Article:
Feeling safe outside of the home promotes trust, school attendance, and physical activity. The degree to which young people feel safe getting to and from school is critically important to their ability to stay healthy, exercise, and complete their education.
In the 2016 Monitoring the Future Survey, more black and Hispanic youth felt unsafe walking to or from school (14% among both groups) compared to white youth (9%). Decreases in the percentages of students across all racial/ethnic groups feeling unsafe may represent improvements in access to school, outdoor activities, and other factors that are key to health and well-being. This measure may also indicate improved community safety and equity.
Percent who feel unsafe going to and from school by race/ethnicity: 8th, 10th and 12th graders, 2016
PERCENT WHO FEEL UNSAFE GOING TO AND FROM SCHOOL BY GENDER: 8th, 10th AND 12th GRADERS, 2016
Public libraries are critical community hubs for building a Culture of Health. They provide access to health-related information and resources, along with child and adult learning programs, safe spaces for social interaction, and places of refuge during heat waves, storms, and disasters.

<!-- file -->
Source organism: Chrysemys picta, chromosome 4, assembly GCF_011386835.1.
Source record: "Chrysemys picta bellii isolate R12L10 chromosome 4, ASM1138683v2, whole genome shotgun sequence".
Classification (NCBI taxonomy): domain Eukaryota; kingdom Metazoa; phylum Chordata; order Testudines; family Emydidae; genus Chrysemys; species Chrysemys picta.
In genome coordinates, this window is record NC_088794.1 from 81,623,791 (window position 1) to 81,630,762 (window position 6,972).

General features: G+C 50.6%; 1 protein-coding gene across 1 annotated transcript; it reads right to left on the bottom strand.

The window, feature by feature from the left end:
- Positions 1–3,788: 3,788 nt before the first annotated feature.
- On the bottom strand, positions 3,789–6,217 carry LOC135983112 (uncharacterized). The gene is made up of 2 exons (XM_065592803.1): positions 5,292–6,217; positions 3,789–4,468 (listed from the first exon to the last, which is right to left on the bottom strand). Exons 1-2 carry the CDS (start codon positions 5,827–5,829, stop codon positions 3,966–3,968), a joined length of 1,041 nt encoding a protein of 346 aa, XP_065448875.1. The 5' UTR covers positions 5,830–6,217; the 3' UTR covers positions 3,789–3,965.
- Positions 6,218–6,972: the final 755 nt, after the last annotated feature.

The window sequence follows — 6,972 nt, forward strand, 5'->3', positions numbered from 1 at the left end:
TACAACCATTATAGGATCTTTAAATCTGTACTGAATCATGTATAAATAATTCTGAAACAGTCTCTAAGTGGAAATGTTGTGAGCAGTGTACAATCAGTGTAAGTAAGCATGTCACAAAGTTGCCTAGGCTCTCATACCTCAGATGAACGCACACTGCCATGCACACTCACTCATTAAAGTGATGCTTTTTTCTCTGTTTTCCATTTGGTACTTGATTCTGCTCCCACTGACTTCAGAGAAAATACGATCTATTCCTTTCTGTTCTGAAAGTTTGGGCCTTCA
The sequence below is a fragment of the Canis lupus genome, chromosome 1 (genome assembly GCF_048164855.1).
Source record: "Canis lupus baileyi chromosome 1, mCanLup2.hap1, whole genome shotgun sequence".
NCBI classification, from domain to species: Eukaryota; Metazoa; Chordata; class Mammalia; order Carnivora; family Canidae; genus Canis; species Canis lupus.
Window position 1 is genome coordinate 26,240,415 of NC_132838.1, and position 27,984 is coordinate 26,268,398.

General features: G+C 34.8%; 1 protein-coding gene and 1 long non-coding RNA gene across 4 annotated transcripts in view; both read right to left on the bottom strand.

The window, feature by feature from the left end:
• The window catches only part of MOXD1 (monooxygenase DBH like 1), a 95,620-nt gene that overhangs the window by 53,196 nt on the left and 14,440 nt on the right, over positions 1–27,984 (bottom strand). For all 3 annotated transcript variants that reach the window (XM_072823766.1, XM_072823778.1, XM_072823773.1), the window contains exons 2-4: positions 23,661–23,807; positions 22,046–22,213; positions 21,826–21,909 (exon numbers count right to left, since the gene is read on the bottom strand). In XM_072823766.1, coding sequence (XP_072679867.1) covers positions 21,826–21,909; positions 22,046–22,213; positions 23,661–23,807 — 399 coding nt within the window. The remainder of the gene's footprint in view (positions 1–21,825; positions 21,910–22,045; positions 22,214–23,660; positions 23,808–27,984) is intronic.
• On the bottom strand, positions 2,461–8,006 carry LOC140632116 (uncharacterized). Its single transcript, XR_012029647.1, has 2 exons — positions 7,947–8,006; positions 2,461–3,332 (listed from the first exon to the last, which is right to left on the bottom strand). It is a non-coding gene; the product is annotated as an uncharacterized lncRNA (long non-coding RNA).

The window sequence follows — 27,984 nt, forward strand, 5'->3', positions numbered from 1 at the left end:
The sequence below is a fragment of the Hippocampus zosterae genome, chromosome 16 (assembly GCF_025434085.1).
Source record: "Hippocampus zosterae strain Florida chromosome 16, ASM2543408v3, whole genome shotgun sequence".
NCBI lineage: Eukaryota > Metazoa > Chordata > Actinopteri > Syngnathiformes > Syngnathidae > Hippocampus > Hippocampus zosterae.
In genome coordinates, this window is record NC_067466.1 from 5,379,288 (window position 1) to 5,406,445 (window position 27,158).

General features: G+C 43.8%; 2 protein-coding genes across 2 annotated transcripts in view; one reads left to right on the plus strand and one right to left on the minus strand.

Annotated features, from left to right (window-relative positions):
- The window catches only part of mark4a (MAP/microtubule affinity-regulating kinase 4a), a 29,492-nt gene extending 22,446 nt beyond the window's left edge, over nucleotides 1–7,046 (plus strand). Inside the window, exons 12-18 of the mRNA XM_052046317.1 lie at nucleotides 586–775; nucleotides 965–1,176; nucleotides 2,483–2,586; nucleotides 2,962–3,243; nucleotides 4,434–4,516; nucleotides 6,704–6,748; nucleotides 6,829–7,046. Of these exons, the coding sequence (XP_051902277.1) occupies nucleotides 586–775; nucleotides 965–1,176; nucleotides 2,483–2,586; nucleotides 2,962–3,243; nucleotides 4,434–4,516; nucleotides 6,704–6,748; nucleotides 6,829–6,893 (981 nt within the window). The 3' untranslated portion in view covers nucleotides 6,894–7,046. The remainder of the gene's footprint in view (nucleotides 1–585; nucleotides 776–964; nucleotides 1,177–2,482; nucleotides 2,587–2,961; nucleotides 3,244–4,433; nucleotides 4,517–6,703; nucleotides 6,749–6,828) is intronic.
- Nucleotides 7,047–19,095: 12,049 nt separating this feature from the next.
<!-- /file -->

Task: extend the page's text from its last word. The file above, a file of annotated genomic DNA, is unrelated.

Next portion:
According to a biennial survey conducted by the Institute of Museum and Library Services, in 2015, there were 5.3 libraries for every 100,000 people in the United States. An increase in the number of libraries would indicate improved access to resources that help residents participate in communities and social service programs, including those that promote health and well-being.
Average Number of Public Libraries per 100,000 People
Average Number of Public Libraries per 100,000 people, by % of racial/ethnic minority population
Walkability is a key contributor to health and well-being, which allows community members to get to places safely and easily, and increases opportunities for physical activity and social connection.
The median walkability index is defined as a composite of various factors that affect mobility, including the ability to walk with ease by connected streets; how close houses are to each other; how often residents have to use their car to travel; how far to a public transit stop; and the mix of jobs requiring more or less mobility. According to analysis conducted in 2017 of data from 2011–2014 by Urban Design for Health, the nation’s score is 20.0 on a scale of 0 to 100, and 50% of the U.S. population lives in areas above this median score. An increase in the walkability median value would mean that communities are doing better to encourage walking as a safe, healthy, and convenient form of mobility; expanding access to services without relying on a vehicle; and increasing the means for residents to interact with one another.
Walkability score, by region
Walk Index Averages